To belong means that you are accepted for who you are wholly, not partially; whereas fitting in means that you have to change who you are in some way in order to be accepted. Belonging is really about being loved without condition. This is the love that Jesus speaks of in the Gospels. This is the perfect love that is spoken of in Matthew’s Gospel, from “The Sermon on the Mount”. “Therefore be perfect as your father in heaven is perfect.” I actually think that this is the only thing that we can do perfectly. I am striving for this every day. Perfect love is about welcoming one another exactly as we are, warts and all and beauty spots too.

A sense of belonging is a deeply precious thing. It is belonging that helps us become who we are meant to be. It is a sense of belonging that helps us to truly be who we are. By being who we are we encourage others to truly be who they are and thus belong authentically. It is so easy to fall for the trap of false belonging and to try and fit it.

The late John O’Donohue in his wonderful book “Anam Cara”, hits the nail squarely on the head with regard to our struggles to be who we are and to find a real sense of belonging. I love the way that he relates belonging to longing and yearning. He suggests that we need to find a balance in belonging and that often our problems stem from not being truly at home with ourselves. That we should be our own longing. That the key is to be-long within ourselves. If we belong within ourselves then we will feel at ease and belong wherever we are. Therefore the sense of who we are, our identity, will not be ruled by the need to fit in, to belong, externally.

A little while ago a friend of mine posted the following quote by Brene Brown, it was during an on-line conversation on identity and belonging:

“Because true belonging only happens when we present our authentic, imperfect selves to the world, our sense of belonging can never be greater than our level of self-acceptance.”

I’ve listened to quite a bit of Brene Brown over the last few years and I have to say she speaks to the soul of me. I love what she has to say about the difference between “Belonging” and “Fitting in”, that they are not the same thing, although they are often mistaken for one another.

Brene Brown explains that “Fitting in” is really about assessing situations and becoming the person that you believe you need to be in order to be accepted and acceptable. Whereas “Belonging” does not require us to change who we are, but to be who we really are.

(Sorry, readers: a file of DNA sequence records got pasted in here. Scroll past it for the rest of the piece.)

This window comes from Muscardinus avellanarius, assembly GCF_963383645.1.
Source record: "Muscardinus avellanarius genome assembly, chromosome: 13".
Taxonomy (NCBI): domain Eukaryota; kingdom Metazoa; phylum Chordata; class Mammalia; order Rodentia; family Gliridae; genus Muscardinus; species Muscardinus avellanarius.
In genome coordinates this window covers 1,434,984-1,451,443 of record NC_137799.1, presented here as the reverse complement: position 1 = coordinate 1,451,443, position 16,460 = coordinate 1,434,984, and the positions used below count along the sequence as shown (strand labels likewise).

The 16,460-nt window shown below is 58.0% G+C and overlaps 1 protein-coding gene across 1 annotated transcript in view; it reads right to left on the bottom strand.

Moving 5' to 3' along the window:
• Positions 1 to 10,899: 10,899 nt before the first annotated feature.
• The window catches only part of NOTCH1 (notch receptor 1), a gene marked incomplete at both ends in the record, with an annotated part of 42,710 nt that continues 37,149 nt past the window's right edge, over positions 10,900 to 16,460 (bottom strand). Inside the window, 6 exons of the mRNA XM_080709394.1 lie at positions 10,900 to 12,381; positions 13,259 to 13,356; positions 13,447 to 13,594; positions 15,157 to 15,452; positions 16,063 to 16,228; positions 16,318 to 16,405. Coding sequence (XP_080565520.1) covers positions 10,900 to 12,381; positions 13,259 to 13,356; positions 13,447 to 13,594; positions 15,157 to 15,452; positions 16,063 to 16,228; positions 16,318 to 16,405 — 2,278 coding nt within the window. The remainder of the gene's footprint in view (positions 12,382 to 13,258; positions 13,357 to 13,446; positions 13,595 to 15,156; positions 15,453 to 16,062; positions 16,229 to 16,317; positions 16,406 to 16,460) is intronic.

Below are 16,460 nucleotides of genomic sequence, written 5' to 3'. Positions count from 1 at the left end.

Belonging is an innate desire to be a part of something larger than ourselves. This is a primal yearning, deep within the soul of us and thus we often try to acquire it by fitting in and seeking approval from others. Now not only does this not satisfy this yearning it actually becomes a barrier to it. In so doing we lose our identity and feel even more lost and lonely. True belonging you see only happens when we present our true, authentic, imperfect selves to the world, “warts and all” and beauty spots too. Unless we are at home within ourselves we will never feel that we belong anywhere.

I believe that the primary purpose of my free religious tradition, of the communities I serve, is to create an environment where people can find their true belonging. My role as a minister is to create an environment where individuals can truly become who they are and to share that with each other. Yes it is true that each individual is unique but each can only truly become who they are in community with others. No one belongs wholly to themselves. No one is an island. From the day we are born we are part of families and communities. Now of course these can be oppressive and inhibiting or they can be liberating and life enhancing and can give us the environment to truly become who we are, all that we were born to be, without apology. Where we can practice perfect love for ourselves, one another, for God and all life. This is "Beloved Community", a space where you can become all that you are, in community with others.

By coming as we are and being all that we are, without apology we belong authentically, not falsely. Therefore, I have come to believe, our task is to find the courage to come as we are, exactly as we are, warts and all and beauty spots too and to let our light shine on one another and thus invite them to do the same.

Sunday 13 May 2018

Becoming Juicy People with Holy Curiosity

I was out the other night with friends enjoying a meal. It was one of our numbers fortieth birthday. We had a wonderful evening full of life, full of joy, full of laughter and of course full of food. We did get some funny looks from others in the restaurant due primarily to the joy and abandon in our gathering. I enjoy similar experiences on a Tuesday morning with the group of folk I go for coffee with after our early morning mediation. We fill Café Nero with the joy of living, despite its very real troubles. Oh how I love the company of juicy people.

Juicy people brings to mind the following lines from Walt Whitman’s “The body electric”, the fourth stanza:

I have perceiv’d that to be with those I like is enough,
To stop in company with the rest at evening is enough,
To be surrounded by beautiful, curious, breathing, laughing flesh is enough,
To pass among them or touch any one, or rest my arm ever so lightly round his or her neck for a moment, what is this then?